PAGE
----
Gum, or periodontal, charting is when your Garden City dentist measures the pockets around each tooth to help evaluate oral health. It’s an important step in diagnosing gum disease and determining how advanced it may be. Periodontal charting can also assist your dental team in recommending an appropriate treatment plan.
How is Periodontal Charting Done?
The process is pretty simple and usually pretty painless, too. The team at our Garden City dental office will gently poke the six areas around each tooth to measure the pockets between the gum and tooth. You’ll hear us call out and record numbers, anywhere from 1 to 7, or sometimes more. The numbers are the pocket depth in millimeters.
What Do the Measurements Mean?
You want to hear lower numbers during your periodontal charting. Measurements between 1 and 3 are a sign that your gums are in good health. But, it’s worth noting that even if your pockets are between these ideal depths, if you bleed, it may be a sign of early gum disease. Pockets deeper than 3 millimeters could indicate a stronger likelihood of gum disease, or an advanced stage of it. Anymore than 3 millimeters could mean more serious issues. Check out the ranges and associated concerns below.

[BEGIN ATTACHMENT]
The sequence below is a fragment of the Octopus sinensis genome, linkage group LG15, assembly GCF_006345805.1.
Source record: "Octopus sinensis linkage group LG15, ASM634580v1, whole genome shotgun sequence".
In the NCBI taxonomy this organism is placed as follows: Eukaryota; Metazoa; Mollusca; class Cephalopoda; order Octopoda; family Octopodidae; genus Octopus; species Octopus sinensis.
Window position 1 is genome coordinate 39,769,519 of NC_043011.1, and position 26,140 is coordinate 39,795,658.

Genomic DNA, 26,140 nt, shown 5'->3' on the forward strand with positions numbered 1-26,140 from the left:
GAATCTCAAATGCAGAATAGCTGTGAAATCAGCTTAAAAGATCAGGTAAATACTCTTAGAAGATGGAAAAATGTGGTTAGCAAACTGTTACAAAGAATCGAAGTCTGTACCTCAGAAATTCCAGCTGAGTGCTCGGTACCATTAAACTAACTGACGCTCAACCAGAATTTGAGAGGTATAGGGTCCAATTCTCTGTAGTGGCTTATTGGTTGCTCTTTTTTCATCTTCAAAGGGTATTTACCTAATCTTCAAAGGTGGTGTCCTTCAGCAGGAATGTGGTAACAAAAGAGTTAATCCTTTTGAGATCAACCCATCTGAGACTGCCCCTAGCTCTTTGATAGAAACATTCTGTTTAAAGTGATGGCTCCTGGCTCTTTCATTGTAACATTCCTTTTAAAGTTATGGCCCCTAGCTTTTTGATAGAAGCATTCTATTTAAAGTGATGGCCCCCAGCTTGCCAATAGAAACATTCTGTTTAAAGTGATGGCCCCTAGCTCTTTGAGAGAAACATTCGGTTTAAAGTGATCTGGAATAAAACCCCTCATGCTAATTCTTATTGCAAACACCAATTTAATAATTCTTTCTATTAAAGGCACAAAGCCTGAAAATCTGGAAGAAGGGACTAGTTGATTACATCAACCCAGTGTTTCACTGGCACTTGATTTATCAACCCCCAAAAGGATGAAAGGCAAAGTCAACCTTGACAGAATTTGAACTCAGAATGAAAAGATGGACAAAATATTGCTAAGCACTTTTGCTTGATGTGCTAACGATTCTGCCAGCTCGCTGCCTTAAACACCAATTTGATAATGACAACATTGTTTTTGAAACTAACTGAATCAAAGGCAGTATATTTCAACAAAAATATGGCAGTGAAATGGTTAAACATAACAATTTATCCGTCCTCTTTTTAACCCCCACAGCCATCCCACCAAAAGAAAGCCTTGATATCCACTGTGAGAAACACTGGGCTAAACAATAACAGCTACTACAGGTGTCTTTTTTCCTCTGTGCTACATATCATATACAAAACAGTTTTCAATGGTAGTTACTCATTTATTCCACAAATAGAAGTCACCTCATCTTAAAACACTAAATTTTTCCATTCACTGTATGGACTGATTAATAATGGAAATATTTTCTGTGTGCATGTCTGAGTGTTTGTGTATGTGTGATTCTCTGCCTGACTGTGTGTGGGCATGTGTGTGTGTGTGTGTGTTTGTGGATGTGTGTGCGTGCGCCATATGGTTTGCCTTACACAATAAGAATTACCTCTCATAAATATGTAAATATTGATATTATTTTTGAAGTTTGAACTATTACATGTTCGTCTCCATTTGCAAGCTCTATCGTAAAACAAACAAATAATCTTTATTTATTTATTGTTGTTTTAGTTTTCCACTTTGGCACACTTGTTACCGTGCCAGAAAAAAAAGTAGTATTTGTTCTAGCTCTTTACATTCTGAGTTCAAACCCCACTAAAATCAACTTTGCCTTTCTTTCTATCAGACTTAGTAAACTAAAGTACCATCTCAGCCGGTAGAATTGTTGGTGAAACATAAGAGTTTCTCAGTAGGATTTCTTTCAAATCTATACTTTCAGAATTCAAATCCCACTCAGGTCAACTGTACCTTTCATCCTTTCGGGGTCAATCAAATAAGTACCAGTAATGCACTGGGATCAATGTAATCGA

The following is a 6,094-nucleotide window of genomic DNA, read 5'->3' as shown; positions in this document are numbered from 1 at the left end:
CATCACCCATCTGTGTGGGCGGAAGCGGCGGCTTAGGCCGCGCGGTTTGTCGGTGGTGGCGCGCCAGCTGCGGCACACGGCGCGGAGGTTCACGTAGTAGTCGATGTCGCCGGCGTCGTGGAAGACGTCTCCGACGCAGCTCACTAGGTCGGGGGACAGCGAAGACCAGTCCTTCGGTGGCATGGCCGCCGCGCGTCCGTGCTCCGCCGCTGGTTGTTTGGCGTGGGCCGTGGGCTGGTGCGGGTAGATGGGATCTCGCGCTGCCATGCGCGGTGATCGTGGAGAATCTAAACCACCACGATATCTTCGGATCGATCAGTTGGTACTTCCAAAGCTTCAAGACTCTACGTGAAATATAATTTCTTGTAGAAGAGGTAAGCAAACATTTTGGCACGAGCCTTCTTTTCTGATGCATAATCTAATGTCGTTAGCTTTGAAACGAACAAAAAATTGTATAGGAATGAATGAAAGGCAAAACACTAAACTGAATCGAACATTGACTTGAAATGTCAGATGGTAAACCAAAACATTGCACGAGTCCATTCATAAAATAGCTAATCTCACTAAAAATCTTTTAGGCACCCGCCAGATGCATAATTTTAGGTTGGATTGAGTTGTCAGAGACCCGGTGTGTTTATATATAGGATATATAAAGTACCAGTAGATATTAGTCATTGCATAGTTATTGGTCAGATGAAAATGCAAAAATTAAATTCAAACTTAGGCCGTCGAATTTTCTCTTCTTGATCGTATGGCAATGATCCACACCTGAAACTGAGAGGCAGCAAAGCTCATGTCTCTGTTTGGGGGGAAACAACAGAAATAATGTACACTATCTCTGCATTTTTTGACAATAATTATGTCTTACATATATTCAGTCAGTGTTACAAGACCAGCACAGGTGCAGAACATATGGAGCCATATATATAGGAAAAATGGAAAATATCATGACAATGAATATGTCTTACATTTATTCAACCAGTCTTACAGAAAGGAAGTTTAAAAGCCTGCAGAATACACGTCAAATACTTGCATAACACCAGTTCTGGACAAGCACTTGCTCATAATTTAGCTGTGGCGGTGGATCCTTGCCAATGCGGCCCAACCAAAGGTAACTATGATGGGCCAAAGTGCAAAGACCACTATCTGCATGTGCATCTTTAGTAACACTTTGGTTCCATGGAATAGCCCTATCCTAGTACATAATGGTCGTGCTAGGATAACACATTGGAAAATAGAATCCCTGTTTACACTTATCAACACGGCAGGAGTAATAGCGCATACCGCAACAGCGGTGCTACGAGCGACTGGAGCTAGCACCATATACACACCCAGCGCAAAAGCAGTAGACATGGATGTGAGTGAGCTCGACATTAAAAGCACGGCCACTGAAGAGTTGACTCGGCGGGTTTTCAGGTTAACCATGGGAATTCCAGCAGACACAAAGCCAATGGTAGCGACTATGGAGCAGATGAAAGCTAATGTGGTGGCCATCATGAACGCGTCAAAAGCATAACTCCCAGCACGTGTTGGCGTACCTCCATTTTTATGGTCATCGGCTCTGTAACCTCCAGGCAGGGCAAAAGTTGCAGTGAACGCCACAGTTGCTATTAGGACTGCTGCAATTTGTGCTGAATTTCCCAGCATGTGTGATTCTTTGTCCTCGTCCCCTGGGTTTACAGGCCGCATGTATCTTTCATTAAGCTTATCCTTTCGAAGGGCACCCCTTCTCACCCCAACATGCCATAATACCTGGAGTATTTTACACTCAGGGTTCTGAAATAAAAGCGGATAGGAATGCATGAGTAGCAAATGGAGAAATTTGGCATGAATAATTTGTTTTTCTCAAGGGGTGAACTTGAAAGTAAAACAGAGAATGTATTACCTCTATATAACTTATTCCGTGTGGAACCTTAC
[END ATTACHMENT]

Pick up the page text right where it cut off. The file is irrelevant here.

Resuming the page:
- 3 mm – 5 mm: Gum pockets with measurements that fall within this range is usually a strong indicator of moderate gum disease.
- 5 mm – 7 mm: Depths between 5 and 7 is almost a guarantee of gum disease. There’s also a risk of bone loss.
- 7 mm+: Any gum pockets that are 7 millimeters or more is a strong sign of advanced gum disease. Periodontal surgery may be recommended.
Signs of Gum Disease
Periodontal charting is an extremely reliable way to diagnose gum disease, but there are things you can keep an eye out for in between visits.
- Chronic bad breath
- Bleeding gums (it’s never normal!)
- Red, swollen gums
- Loose teeth
Gum disease is a serious problem that can lead to tooth loss and, in turn, even more oral health issues. Not only that, gum disease can affect the whole body as well. Recent research shows a link between gum disease and heart disease, stroke, and diabetes. It’s not something to be taken lightly, so if you become aware of any potential signs of gum disease, we welcome you to call our dental office in Garden City to schedule an appointment. We’ll be happy to help.